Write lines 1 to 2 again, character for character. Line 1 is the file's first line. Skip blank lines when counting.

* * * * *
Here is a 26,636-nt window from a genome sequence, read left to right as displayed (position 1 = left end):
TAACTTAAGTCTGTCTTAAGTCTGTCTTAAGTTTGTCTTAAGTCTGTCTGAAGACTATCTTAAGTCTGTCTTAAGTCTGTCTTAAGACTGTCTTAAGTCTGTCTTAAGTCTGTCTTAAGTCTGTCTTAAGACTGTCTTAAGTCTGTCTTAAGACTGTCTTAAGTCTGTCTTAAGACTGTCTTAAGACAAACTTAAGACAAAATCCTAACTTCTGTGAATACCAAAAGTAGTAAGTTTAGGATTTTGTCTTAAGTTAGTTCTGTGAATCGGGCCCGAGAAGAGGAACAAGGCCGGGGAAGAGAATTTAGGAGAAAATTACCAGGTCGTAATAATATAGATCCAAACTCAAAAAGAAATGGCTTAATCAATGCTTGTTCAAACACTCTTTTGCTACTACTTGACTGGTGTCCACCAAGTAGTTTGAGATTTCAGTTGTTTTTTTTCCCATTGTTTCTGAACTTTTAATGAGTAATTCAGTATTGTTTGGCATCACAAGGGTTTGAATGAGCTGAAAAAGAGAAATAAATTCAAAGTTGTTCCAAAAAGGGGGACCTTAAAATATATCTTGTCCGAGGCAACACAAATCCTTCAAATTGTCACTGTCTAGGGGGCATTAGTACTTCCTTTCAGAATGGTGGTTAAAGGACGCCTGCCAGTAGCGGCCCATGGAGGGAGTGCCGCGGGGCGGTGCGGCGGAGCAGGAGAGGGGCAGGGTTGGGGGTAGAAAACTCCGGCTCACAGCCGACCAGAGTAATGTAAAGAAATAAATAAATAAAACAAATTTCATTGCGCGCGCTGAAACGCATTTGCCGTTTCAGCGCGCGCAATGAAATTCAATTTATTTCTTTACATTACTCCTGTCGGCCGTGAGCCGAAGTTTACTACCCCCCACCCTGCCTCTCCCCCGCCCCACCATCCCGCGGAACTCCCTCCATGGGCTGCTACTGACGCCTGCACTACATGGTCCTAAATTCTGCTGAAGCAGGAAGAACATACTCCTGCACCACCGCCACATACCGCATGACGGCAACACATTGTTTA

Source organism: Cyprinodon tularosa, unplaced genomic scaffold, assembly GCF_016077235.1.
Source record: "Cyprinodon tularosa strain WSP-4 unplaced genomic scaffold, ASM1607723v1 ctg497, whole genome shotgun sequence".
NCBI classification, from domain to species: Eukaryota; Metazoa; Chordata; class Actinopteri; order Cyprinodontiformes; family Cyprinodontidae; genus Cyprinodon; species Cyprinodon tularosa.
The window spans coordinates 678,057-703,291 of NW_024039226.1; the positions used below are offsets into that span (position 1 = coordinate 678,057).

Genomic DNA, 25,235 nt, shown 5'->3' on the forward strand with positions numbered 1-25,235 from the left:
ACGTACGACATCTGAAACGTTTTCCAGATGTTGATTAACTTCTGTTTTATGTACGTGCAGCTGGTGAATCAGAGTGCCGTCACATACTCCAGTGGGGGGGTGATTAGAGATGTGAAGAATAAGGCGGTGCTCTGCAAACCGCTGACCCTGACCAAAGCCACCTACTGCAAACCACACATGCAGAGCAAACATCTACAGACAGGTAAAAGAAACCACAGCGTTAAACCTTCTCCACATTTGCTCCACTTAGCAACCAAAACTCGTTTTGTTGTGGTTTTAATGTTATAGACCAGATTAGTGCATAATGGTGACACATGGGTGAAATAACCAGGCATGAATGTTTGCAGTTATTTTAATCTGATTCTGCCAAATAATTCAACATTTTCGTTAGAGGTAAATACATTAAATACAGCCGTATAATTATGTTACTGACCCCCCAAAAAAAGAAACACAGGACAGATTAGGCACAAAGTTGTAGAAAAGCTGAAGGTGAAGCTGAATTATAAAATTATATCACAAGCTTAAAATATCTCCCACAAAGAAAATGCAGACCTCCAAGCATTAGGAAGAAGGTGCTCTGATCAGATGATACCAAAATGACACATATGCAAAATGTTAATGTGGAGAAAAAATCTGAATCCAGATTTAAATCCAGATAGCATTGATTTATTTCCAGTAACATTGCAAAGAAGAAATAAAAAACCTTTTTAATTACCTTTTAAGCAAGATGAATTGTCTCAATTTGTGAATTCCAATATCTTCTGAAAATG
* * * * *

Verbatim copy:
Here is a 26,636-nt window from a genome sequence, read left to right as displayed (position 1 = left end):
TAACTTAAGTCTGTCTTAAGTCTGTCTTAAGTTTGTCTTAAGTCTGTCTGAAGACTATCTTAAGTCTGTCTTAAGTCTGTCTTAAGACTGTCTTAAGTCTGTCTTAAGTCTGTCTTAAGTCTGTCTTAAGACTGTCTTAAGTCTGTCTTAAGACTGTCTTAAGTCTGTCTTAAGACTGTCTTAAGACAAACTTAAGACAAAATCCTAACTTCTGTGAATACCAAAAGTAGTAAGTTTAGGATTTTGTCTTAAGTTAGTTCTGTGAATCGGGCCCGAGAAGAGGAACAAGGCCGGGGAAGAGAATTTAGGAGAAAATTACCAGGTCGTAATAATATAGATCCAAACTCAAAAAGAAATGGCTTAATCAATGCTTGTTCAAACACTCTTTTGCTACTACTTGACTGGTGTCCACCAAGTAGTTTGAGATTTCAGTTGTTTTTTTTCCCATTGTTTCTGAACTTTTAATGAGTAATTCAGTATTGTTTGGCATCACAAGGGTTTGAATGAGCTGAAAAAGAGAAATAAATTCAAAGTTGTTCCAAAAAGGGGGACCTTAAAATATATCTTGTCCGAGGCAACACAAATCCTTCAAATTGTCACTGTCTAGGGGGCATTAGTACTTCCTTTCAGAATGGTGGTTAAAGGACGCCTGCCAGTAGCGGCCCATGGAGGGAGTGCCGCGGGGCGGTGCGGCGGAGCAGGAGAGGGGCAGGGTTGGGGGTAGAAAACTCCGGCTCACAGCCGACCAGAGTAATGTAAAGAAATAAATAAATAAAACAAATTTCATTGCGCGCGCTGAAACGCATTTGCCGTTTCAGCGCGCGCAATGAAATTCAATTTATTTCTTTACATTACTCCTGTCGGCCGTGAGCCGAAGTTTACTACCCCCCACCCTGCCTCTCCCCCGCCCCACCATCCCGCGGAACTCCCTCCATGGGCTGCTACTGACGCCTGCACTACATGGTCCTAAATTCTGCTGAAGCAGGAAGAACATACTCCTGCACCACCGCCACATACCGCATGACGGCAACACATTGTTTA